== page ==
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Matcha Madness

Posted by Andrew Smeallie on

“What’s Maaatch-Ah?”

We’ve heard that question at least 100 times over the past month, despite Matcha emerging as one of the hottest ingredient trends of the past year. So, we figured we’d write a post about this wonderful green powdered leaf!

What is Matcha?

The word Matcha is Japanese: “Ma” translates to “Rubbed” or “Ground” and “Cha” mean “Tea”. Thus – as you may have guessed – Matcha is a type of ground-up green tea. So why isn’t it just called green tea?

We’re so glad you asked! Matcha gets its own exotic name because it’s a unique type of green tea. It’s difference is not in genetic makeup (it comes from the Camellia sinensis plant, just like the stuff in your tea bags), but rather from the way it’s cultivated, prepared, and consumed.

Here are the five main points of differentiation:

  1. It’s shade grown. Matcha leaves are protected from the sun and exposed to light in a highly controlled manor.
  2. It’s seasonal. Only the newest spring buds and leaves make the cut for matcha production.
  3. It’s steamed. Matcha tea leaves are typically steamed within hours of plucking to both halt the oxidation process and bring out their rich green color.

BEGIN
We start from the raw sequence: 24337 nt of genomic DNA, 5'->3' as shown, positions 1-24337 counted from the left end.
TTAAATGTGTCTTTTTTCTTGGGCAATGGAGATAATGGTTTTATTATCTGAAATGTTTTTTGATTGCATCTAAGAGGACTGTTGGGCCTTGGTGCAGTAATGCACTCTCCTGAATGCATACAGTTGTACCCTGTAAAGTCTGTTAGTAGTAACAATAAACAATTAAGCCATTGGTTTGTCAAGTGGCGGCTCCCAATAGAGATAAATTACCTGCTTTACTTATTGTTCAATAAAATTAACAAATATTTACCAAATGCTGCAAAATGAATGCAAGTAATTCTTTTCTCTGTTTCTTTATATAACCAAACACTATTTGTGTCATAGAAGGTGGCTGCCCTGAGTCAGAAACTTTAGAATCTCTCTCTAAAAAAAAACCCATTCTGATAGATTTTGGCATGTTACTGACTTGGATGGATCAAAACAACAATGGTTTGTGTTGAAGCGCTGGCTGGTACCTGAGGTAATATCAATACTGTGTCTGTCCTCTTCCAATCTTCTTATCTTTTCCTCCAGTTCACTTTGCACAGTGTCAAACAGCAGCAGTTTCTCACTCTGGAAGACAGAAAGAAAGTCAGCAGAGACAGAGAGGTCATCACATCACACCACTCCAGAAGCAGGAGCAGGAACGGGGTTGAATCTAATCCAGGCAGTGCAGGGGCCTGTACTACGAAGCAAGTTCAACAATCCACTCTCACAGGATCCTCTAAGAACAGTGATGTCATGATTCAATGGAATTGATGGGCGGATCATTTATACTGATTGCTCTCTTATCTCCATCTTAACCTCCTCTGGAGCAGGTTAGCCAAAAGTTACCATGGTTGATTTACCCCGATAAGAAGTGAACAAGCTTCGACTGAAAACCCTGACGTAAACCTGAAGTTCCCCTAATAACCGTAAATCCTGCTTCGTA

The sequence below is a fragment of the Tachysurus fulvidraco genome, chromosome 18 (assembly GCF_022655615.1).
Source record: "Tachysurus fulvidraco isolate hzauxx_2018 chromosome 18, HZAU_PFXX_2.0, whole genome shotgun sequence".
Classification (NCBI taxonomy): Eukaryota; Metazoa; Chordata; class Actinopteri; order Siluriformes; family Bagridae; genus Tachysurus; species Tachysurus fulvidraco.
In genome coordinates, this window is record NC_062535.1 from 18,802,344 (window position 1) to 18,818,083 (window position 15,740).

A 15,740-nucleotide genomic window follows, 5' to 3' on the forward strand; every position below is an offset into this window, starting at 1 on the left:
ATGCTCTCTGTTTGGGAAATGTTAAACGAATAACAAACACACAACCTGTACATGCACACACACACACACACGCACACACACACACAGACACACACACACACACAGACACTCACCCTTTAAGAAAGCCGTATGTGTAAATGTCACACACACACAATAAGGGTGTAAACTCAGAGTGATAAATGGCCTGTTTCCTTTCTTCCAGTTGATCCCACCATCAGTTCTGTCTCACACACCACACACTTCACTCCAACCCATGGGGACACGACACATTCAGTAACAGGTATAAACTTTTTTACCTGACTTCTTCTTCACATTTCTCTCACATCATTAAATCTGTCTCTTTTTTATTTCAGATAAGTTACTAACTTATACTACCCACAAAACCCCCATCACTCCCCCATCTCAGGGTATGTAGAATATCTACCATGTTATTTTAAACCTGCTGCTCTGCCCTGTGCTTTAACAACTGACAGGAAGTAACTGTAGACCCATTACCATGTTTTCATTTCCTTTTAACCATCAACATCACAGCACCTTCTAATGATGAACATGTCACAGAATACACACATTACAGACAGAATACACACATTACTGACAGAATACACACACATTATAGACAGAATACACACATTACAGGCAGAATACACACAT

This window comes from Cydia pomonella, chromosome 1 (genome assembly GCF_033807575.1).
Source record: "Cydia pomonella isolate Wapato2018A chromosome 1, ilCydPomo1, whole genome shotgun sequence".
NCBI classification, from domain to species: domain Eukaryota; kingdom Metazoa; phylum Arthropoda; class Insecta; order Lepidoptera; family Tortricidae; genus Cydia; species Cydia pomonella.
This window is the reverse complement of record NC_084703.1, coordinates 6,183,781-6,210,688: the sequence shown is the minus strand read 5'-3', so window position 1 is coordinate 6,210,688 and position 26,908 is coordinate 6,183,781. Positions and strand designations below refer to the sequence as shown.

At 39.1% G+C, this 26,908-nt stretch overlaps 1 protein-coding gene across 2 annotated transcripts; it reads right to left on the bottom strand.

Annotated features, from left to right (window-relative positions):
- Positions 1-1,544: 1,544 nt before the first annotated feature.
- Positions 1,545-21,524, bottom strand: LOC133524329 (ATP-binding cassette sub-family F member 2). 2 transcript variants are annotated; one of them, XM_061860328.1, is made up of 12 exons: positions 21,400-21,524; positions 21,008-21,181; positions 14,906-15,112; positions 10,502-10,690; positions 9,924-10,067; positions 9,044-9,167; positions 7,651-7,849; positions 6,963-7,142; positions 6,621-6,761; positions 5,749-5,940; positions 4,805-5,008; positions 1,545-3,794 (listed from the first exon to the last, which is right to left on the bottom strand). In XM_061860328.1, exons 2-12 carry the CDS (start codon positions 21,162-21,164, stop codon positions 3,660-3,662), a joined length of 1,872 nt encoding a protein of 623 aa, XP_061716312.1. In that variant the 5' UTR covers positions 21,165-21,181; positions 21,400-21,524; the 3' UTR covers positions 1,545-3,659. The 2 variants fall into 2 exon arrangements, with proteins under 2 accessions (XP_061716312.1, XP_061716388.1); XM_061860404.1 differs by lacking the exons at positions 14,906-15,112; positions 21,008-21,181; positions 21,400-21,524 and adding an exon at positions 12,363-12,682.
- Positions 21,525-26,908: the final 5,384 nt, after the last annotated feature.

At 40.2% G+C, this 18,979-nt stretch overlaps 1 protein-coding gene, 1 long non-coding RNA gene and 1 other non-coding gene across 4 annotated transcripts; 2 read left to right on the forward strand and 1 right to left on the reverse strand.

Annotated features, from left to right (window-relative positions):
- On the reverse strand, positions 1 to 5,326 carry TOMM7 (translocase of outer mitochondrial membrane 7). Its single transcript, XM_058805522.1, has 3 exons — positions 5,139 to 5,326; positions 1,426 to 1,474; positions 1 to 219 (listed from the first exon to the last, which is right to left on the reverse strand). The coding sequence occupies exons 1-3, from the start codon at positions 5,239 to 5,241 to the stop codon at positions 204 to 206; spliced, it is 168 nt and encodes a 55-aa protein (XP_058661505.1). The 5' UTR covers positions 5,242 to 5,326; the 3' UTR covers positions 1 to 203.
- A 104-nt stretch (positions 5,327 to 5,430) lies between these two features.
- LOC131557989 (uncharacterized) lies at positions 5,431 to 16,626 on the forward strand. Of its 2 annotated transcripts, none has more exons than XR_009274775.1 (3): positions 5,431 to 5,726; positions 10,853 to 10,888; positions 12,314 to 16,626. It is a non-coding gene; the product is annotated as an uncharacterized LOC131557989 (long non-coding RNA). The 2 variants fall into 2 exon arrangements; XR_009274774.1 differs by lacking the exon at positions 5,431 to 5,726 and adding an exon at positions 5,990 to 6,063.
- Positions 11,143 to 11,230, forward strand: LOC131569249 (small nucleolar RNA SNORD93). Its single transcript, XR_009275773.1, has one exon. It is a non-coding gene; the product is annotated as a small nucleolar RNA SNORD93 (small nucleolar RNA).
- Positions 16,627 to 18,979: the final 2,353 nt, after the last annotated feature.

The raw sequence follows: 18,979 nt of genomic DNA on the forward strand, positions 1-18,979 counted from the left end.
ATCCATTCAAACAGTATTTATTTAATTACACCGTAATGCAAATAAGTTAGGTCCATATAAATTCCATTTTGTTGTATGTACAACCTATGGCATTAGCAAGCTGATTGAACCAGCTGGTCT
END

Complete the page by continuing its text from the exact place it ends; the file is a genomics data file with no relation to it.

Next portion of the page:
4. It’s stone ground. Unlike most teas, which are rolled, shaped, and dried, Matcha leaves are stripped of their veins and steams and then ground in slow-turning stone mills.
  5. It’s consumed whole. Whereas traditional tea is steeped in hot water, Matcha powder is whisked into hot water and consumed whole.

Why is Matcha So Great?

With exponentially more antioxidants than any other "superfood," Matcha is pretty much the best thing on the planet you can put in your body. We could write a novella on its health benefits, but here are three of the biggest ones:

  • It’s incredibly rich in a compound called flavonoids, which has been shown to be hugely beneficial to the brain.
  • It’s also packed with a compound called EGCD, which has been shown to boost metabolism and counteract cancer cells.
  • It supports jitters-free energy through a combination of caffeine and an amino acid called L-theanine.

But, for all the benefits Matcha can offer, it can also do harm if sourced from the wrong area! For instance, some Matcha from China has been shown to include concerning amounts of lead. At IQ Bar, we source directly from a Japanese vendor who conducts incredibly thorough testing for contaminants before it's put into our Matcha Hazelnut bar, so no cause for concern there!

Brain Food

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